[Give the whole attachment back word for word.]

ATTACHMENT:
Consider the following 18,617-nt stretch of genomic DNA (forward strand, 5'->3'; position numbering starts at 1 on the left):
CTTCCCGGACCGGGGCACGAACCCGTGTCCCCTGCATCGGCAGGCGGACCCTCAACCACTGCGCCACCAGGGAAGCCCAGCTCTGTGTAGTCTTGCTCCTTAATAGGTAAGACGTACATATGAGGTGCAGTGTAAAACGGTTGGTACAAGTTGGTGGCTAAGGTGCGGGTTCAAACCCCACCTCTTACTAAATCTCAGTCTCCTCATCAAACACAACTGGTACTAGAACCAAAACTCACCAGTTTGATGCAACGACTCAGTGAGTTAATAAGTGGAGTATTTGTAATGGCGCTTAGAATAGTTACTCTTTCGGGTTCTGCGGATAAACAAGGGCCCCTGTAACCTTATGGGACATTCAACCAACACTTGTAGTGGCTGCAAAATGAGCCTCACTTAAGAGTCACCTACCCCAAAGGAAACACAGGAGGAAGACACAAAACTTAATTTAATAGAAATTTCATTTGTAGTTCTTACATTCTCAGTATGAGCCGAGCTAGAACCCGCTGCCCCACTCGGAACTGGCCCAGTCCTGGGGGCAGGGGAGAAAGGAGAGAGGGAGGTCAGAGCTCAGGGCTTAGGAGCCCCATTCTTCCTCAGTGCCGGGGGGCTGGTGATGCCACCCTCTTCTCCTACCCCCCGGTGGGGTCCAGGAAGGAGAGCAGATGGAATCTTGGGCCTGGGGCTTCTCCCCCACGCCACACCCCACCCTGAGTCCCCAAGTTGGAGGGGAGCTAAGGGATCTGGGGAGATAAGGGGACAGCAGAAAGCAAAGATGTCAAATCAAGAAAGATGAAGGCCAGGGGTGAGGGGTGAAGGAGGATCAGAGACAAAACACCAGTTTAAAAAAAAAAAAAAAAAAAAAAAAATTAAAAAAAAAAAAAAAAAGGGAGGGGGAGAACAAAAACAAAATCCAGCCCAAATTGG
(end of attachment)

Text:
Consider the following 18,617-nt stretch of genomic DNA (forward strand, 5'->3'; position numbering starts at 1 on the left):
CTTCCCGGACCGGGGCACGAACCCGTGTCCCCTGCATCGGCAGGCGGACCCTCAACCACTGCGCCACCAGGGAAGCCCAGCTCTGTGTAGTCTTGCTCCTTAATAGGTAAGACGTACATATGAGGTGCAGTGTAAAACGGTTGGTACAAGTTGGTGGCTAAGGTGCGGGTTCAAACCCCACCTCTTACTAAATCTCAGTCTCCTCATCAAACACAACTGGTACTAGAACCAAAACTCACCAGTTTGATGCAACGACTCAGTGAGTTAATAAGTGGAGTATTTGTAATGGCGCTTAGAATAGTTACTCTTTCGGGTTCTGCGGATAAACAAGGGCCCCTGTAACCTTATGGGACATTCAACCAACACTTGTAGTGGCTGCAAAATGAGCCTCACTTAAGAGTCACCTACCCCAAAGGAAACACAGGAGGAAGACACAAAACTTAATTTAATAGAAATTTCATTTGTAGTTCTTACATTCTCAGTATGAGCCGAGCTAGAACCCGCTGCCCCACTCGGAACTGGCCCAGTCCTGGGGGCAGGGGAGAAAGGAGAGAGGGAGGTCAGAGCTCAGGGCTTAGGAGCCCCATTCTTCCTCAGTGCCGGGGGGCTGGTGATGCCACCCTCTTCTCCTACCCCCCGGTGGGGTCCAGGAAGGAGAGCAGATGGAATCTTGGGCCTGGGGCTTCTCCCCCACGCCACACCCCACCCTGAGTCCCCAAGTTGGAGGGGAGCTAAGGGATCTGGGGAGATAAGGGGACAGCAGAAAGCAAAGATGTCAAATCAAGAAAGATGAAGGCCAGGGGTGAGGGGTGAAGGAGGATCAGAGACAAAACACCAGTTTAAAAAAAAAAAAAAAAAAAAAAAAATTAAAAAAAAAAAAAAAAAGGGAGGGGGAGAACAAAAACAAAATCCAGCCCAAATTGG